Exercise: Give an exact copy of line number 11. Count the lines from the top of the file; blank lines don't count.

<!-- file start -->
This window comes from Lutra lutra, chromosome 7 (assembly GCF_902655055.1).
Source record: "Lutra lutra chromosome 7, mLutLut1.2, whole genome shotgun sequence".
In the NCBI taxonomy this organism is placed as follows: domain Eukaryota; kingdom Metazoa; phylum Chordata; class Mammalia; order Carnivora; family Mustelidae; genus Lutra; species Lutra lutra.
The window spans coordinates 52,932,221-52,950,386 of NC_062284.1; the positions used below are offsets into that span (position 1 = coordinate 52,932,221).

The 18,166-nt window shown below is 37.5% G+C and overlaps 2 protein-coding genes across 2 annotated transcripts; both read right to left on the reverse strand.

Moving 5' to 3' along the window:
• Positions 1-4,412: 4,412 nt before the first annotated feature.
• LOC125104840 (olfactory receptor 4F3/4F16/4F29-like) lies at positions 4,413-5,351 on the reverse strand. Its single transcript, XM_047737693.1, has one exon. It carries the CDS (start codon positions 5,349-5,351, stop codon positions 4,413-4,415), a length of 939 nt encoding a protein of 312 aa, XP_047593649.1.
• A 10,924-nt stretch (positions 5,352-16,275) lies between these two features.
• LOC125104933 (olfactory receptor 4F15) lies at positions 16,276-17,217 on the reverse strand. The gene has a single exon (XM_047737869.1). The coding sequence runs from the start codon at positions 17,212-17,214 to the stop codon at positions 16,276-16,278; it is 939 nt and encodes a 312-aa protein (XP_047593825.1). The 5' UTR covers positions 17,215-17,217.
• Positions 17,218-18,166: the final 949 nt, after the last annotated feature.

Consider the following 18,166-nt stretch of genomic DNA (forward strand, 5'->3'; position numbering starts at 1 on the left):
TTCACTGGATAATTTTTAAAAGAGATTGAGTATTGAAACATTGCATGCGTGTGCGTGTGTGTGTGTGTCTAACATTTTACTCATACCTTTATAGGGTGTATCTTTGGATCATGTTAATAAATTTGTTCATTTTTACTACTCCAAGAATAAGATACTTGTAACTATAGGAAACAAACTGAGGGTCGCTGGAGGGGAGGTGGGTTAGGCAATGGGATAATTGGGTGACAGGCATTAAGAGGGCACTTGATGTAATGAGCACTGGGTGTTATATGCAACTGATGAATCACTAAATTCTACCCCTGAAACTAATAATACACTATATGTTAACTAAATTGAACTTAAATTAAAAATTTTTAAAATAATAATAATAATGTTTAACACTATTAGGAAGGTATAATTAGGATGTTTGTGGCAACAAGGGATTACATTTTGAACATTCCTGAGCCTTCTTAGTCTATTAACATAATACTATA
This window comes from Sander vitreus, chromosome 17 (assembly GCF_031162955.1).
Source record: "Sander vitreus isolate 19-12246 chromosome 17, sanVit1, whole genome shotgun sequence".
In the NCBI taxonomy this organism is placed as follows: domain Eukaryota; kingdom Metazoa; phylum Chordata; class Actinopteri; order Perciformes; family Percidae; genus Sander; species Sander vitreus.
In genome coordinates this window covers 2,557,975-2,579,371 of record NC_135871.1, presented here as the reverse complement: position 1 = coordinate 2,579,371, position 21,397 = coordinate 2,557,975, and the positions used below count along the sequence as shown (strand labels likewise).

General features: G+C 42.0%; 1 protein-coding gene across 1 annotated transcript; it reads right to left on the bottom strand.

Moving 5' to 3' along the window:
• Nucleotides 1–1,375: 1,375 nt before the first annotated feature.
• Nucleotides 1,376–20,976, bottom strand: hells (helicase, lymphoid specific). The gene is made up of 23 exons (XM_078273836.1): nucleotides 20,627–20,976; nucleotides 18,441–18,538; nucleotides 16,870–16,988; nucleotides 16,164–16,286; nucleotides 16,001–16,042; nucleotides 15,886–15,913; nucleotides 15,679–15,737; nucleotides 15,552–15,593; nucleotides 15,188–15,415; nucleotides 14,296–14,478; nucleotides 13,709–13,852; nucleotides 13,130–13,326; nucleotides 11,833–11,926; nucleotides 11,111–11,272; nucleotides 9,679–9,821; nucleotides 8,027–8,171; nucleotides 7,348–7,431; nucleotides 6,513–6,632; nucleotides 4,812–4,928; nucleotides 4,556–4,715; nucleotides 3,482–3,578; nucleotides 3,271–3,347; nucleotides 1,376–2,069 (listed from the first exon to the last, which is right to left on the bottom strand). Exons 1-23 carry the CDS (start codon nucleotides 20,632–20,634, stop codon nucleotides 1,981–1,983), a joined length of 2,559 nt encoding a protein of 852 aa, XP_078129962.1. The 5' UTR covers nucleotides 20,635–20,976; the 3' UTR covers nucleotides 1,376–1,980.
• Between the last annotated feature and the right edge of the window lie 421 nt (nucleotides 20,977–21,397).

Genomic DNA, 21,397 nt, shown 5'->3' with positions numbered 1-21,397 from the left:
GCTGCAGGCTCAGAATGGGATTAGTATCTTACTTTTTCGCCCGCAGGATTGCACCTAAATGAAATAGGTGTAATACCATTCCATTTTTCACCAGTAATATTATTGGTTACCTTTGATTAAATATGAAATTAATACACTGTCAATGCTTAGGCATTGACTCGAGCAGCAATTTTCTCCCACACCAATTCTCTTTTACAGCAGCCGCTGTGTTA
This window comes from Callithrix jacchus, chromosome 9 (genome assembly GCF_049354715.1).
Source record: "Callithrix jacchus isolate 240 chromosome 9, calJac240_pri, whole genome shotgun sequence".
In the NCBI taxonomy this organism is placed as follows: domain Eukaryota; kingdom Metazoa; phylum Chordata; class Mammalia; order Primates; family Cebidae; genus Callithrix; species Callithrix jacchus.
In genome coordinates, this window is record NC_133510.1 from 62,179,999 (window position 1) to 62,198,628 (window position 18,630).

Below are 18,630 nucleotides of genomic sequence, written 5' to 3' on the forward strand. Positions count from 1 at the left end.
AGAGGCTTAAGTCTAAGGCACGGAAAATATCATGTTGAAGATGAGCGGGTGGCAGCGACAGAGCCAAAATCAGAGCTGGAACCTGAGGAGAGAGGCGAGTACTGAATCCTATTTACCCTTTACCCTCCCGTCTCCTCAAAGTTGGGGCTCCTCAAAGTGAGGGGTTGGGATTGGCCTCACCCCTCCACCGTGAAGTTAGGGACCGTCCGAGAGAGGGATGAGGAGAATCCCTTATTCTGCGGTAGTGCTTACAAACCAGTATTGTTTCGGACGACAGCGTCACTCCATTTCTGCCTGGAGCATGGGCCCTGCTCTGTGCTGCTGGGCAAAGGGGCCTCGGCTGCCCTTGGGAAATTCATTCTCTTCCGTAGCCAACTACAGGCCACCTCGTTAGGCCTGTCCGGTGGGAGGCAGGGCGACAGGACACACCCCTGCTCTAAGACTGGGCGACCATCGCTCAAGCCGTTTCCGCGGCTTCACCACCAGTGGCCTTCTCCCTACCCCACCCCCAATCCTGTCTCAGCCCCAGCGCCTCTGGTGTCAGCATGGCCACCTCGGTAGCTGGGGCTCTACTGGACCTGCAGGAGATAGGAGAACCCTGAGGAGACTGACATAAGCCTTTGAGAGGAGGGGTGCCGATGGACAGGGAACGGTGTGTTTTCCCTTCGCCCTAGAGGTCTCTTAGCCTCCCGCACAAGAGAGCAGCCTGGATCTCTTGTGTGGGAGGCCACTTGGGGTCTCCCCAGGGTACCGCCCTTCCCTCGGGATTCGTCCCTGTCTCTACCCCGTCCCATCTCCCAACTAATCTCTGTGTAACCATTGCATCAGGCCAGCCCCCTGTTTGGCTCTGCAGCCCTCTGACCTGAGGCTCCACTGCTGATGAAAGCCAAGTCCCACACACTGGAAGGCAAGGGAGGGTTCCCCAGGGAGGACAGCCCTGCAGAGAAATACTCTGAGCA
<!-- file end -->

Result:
• Positions 17,218-18,166: the final 949 nt, after the last annotated feature.